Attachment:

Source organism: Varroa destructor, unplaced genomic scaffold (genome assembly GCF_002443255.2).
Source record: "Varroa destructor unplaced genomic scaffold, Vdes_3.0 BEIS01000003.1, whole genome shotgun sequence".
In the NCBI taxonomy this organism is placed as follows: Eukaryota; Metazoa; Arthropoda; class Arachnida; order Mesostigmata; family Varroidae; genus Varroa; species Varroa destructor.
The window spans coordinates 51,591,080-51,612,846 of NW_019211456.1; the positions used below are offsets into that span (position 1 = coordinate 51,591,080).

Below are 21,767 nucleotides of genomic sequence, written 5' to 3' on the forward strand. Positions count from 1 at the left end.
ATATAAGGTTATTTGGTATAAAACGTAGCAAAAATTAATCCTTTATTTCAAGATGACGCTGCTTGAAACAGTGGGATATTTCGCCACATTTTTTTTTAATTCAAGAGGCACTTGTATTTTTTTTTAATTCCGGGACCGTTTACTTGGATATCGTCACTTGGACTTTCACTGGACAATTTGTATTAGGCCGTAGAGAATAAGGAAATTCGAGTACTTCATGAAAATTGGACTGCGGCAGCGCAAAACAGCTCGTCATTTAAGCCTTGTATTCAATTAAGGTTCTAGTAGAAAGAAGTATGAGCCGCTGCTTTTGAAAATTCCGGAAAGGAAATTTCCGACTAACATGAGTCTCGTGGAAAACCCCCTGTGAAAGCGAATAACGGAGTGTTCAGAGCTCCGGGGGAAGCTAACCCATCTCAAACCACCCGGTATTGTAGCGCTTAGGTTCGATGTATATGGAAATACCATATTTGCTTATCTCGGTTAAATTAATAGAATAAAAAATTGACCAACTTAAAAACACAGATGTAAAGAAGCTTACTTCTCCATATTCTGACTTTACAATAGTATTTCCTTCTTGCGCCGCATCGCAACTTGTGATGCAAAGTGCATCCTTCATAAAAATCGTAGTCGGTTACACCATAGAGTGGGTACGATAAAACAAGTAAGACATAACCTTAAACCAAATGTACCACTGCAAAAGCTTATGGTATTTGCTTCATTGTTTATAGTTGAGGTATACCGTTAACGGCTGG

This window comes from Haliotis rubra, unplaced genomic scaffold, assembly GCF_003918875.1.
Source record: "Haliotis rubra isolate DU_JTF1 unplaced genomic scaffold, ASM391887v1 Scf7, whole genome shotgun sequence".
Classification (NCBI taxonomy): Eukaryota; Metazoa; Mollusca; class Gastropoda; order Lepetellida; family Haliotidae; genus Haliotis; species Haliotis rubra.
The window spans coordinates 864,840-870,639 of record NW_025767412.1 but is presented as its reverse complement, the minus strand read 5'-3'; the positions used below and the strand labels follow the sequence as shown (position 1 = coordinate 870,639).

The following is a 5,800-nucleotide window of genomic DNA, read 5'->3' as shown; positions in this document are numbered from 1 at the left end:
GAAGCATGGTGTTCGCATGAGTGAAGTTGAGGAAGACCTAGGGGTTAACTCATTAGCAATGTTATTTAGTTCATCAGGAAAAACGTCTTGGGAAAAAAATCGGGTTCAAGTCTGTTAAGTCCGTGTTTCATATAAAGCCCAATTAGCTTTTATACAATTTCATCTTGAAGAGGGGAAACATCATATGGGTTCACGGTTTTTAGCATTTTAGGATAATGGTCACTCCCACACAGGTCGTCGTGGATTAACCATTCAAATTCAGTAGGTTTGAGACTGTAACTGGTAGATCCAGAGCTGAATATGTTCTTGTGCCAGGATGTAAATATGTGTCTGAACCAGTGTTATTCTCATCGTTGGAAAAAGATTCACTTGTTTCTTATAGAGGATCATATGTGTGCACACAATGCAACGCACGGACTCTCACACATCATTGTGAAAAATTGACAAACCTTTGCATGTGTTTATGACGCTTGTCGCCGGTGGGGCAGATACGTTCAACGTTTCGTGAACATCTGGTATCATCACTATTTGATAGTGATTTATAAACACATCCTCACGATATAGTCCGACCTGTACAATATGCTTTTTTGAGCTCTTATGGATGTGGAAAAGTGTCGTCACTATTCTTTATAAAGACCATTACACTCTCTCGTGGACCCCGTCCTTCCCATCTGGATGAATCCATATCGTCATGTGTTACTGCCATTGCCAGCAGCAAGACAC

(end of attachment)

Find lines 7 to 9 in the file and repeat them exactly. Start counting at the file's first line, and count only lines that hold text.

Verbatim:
This window comes from Haliotis rubra, unplaced genomic scaffold, assembly GCF_003918875.1.
Source record: "Haliotis rubra isolate DU_JTF1 unplaced genomic scaffold, ASM391887v1 Scf7, whole genome shotgun sequence".
Classification (NCBI taxonomy): Eukaryota; Metazoa; Mollusca; class Gastropoda; order Lepetellida; family Haliotidae; genus Haliotis; species Haliotis rubra.